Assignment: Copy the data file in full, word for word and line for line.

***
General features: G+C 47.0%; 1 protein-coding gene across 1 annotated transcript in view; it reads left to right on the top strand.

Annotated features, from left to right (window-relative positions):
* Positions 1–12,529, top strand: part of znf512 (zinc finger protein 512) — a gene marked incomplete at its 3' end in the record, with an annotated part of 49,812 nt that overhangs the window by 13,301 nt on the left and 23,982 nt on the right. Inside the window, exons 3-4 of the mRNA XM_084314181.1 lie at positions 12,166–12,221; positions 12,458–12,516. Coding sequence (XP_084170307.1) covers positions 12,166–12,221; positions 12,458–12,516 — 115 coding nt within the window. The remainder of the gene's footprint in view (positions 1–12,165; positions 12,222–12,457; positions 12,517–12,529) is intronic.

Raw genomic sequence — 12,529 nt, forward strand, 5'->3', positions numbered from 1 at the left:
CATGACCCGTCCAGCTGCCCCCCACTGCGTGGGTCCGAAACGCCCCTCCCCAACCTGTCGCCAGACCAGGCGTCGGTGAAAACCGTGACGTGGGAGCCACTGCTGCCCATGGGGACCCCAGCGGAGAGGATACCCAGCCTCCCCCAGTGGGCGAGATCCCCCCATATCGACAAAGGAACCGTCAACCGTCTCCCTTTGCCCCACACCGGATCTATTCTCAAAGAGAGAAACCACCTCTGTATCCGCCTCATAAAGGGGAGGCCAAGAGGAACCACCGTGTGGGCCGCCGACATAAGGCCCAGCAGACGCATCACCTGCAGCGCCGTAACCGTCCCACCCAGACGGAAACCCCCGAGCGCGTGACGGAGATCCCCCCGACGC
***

General features: G+C 47.0%; 1 protein-coding gene across 1 annotated transcript in view; it reads left to right on the top strand.

Annotated features, from left to right (window-relative positions):
* Positions 1–12,529, top strand: part of znf512 (zinc finger protein 512) — a gene marked incomplete at its 3' end in the record, with an annotated part of 49,812 nt that overhangs the window by 13,301 nt on the left and 23,982 nt on the right. Inside the window, exons 3-4 of the mRNA XM_084314181.1 lie at positions 12,166–12,221; positions 12,458–12,516. Coding sequence (XP_084170307.1) covers positions 12,166–12,221; positions 12,458–12,516 — 115 coding nt within the window. The remainder of the gene's footprint in view (positions 1–12,165; positions 12,222–12,457; positions 12,517–12,529) is intronic.

Raw genomic sequence — 12,529 nt, forward strand, 5'->3', positions numbered from 1 at the left:
CATGACCCGTCCAGCTGCCCCCCACTGCGTGGGTCCGAAACGCCCCTCCCCAACCTGTCGCCAGACCAGGCGTCGGTGAAAACCGTGACGTGGGAGCCACTGCTGCCCATGGGGACCCCAGCGGAGAGGATACCCAGCCTCCCCCAGTGGGCGAGATCCCCCCATATCGACAAAGGAACCGTCAACCGTCTCCCTTTGCCCCACACCGGATCTATTCTCAAAGAGAGAAACCACCTCTGTATCCGCCTCATAAAGGGGAGGCCAAGAGGAACCACCGTGTGGGCCGCCGACATAAGGCCCAGCAGACGCATCACCTGCAGCGCCGTAACCGTCCCACCCAGACGGAAACCCCCGAGCGCGTGACGGAGATCCCCCCGACGC